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stephen1547 t1_ixbx68s wrote

Yeah… don’t do an 80° bank in a Robinson. Or most helicopters actually.

Edit - Let's call it 65°


alaskafish t1_ixcgxcl wrote

Pilot here.

Guarantee that’s not even close to an 80° bank. It looks that way because the camera being held is probably co-seat’s phone.

Secondly, you can do an 80° bank. FAA says it’s completely fine, though 60° is better for beginners to learn.

I’m not sure what you’re trying to get at, perhaps Reddit fear mongering. Airplanes and helicopters are designed to go through a lot worse.


Jesus_Hong t1_ixcj8cd wrote

Yup. I fly in R44s for some of my work and our pilots regularly bank like that lol. She'll be fiiiiine. It ain't even close to 80°


stephen1547 t1_ixd73yz wrote

If you are working in an R44 and your pilot is doing greater than 80° turns with passengers on board, they are frankly an idiot, and this is coming from another helicopter pilot. If I did that even on a bush utility job with passengers and my chief pilot found out I would be in some shit.

Have a look at the attitude indicator next time. My guess is that you aren’t actually baking that hard. A quickly inducted 45° turn can feel very strep. The guy in this video was doing around 75-80 (look at the attitude indicator).


Jesus_Hong t1_ixd9d8h wrote

That isn't an 80° bank, my guy lol. That's maybe 45, 50. Our pilots are younger, but they are good. I pinky promise.

Though you're right, we don't bank harder than THIS clip, but we do bank hard for specific reasons (e.g. lidar stuff), albeit with minimal payload


stephen1547 t1_ixdbkrr wrote

I do want to change my observation. It looks like he is only at about 65* or so degrees. Have a look at the ADI. The last white line is the 60* and he goes past that. Still too aggressive for normal flying around a city.

Nothing wrong with baking 45-50 degrees for utility/production stuff if you need to get the job done efficiently. But I highly doubt you guys are doing greater than 60* turns. Have a peak next time and see. My guess is they cap it around 45 degrees.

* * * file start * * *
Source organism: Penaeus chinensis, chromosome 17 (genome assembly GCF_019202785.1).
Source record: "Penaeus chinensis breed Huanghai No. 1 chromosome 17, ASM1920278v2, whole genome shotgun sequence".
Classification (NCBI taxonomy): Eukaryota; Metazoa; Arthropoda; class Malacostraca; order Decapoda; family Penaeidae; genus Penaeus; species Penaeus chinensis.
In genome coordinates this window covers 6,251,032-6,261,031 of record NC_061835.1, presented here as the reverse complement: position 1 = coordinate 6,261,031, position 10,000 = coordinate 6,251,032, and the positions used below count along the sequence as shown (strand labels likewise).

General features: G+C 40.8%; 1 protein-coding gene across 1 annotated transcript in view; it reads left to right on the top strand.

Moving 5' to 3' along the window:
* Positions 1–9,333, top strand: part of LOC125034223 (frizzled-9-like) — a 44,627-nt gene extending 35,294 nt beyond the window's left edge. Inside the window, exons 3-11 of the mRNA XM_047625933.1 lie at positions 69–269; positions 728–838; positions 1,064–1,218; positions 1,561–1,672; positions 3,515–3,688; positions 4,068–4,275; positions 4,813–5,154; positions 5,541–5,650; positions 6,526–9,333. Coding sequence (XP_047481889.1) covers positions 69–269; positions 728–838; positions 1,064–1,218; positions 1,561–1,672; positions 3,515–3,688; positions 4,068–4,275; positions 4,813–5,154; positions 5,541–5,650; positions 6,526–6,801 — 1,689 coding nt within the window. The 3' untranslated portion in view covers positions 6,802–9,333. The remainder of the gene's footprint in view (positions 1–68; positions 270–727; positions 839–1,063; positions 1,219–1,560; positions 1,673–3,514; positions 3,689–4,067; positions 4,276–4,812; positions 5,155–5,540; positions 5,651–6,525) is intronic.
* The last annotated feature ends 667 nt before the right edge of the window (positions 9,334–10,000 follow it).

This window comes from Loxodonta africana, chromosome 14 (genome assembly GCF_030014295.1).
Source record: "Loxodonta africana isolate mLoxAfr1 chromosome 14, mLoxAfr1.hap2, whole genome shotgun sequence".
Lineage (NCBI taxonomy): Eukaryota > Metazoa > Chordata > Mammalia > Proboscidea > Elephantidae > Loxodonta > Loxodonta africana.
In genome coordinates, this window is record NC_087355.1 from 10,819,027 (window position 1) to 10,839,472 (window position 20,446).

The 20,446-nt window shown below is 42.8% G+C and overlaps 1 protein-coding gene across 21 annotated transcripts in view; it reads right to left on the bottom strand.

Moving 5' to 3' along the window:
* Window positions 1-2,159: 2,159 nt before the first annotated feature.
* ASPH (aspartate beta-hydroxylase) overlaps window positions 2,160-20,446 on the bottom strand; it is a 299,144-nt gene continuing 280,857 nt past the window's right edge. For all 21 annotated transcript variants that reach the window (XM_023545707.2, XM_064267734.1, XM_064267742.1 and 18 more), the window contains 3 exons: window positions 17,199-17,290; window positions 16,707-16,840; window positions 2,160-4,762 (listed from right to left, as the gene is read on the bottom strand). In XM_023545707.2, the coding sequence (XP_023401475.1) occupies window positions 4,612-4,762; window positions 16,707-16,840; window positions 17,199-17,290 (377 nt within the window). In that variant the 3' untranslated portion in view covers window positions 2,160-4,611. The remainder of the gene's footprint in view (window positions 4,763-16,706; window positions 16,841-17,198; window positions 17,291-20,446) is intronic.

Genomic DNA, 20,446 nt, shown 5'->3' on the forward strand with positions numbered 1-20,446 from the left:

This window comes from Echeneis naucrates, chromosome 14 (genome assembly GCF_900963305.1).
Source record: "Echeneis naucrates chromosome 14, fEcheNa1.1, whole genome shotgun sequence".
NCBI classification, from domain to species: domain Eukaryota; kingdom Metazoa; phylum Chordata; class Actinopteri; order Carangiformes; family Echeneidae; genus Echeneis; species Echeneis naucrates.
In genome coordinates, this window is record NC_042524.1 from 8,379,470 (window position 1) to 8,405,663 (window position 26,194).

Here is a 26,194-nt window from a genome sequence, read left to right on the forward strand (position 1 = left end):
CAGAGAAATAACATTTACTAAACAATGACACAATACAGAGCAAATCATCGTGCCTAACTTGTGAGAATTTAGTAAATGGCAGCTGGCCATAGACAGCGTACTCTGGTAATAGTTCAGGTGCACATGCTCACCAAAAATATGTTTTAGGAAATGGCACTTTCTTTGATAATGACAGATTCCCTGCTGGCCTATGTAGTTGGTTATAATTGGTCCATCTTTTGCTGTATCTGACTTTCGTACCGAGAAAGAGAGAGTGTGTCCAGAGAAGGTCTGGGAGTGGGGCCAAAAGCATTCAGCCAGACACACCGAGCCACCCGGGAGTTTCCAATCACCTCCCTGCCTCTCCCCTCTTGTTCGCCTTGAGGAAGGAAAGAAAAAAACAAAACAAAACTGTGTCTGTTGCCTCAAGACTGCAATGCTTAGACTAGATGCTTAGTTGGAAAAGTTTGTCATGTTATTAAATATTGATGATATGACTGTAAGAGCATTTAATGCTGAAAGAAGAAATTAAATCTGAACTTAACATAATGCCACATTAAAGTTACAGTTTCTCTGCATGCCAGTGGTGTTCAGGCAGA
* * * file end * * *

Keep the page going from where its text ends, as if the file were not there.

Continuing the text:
Jesus_Hong t1_ixdhogb wrote

No, I'd agree to that. We likely don't go much over 50, 55 tops in sharp turns. R44s are little airborne tractors, so anything excessive will make you pucker up pretty hard.

It's hard to tell from this one. Maybe aggressive for a civvy flight, but 🤷‍♂️


gazongagizmo t1_ixesrml wrote

> Have a look at the attitude indicator next time.

Not with that altitude, young man!


housebottle t1_ixckll5 wrote

are you allowed to fly over the city like that if you have a licence?


alaskafish t1_ixctve9 wrote

Yes and no. It depends on clearance. For instance you can fly freely without squawking over the Hudson River right alongside the Manhattan skyline. There are routes where you have to get clearance for prior. I’m assuming this pilot is one of many who fly VIPs around LA, since that’s a place full of that


stephen1547 t1_ixd6hww wrote

I’m also a pilot.

In fact I’m a commercial helicopter pilot holding an ATPL license. I'm adjusting my observation to be a 65° turn. Had a better look at the video on my computer vs my phone, and I can see the ADI go past the 60° white mark while still turning a bit more as it goes out of view.

A turn this steep can be dangerous due so the high G-loading of the disc, as well as the risk of getting into a low-g situation and inducing mast-bumping.

Doing aerodynamic moves in a two-bladed teetering hinge rotor system like the Robby is always a great way to get killed. Although 65 degrees is substantially less dumb than the 80 as I originally stated.


HauserAspen t1_ixctakf wrote

Possible low-gee situation in a Robinson. Not something for a noob.


alaskafish t1_ixcugys wrote

Thanks for the input, but why are people assuming the pilot is a noob?


emmettiow t1_ixcdqlj wrote

If you do, make sure it's at 200' over a built up area with no landing options for extra fun factor.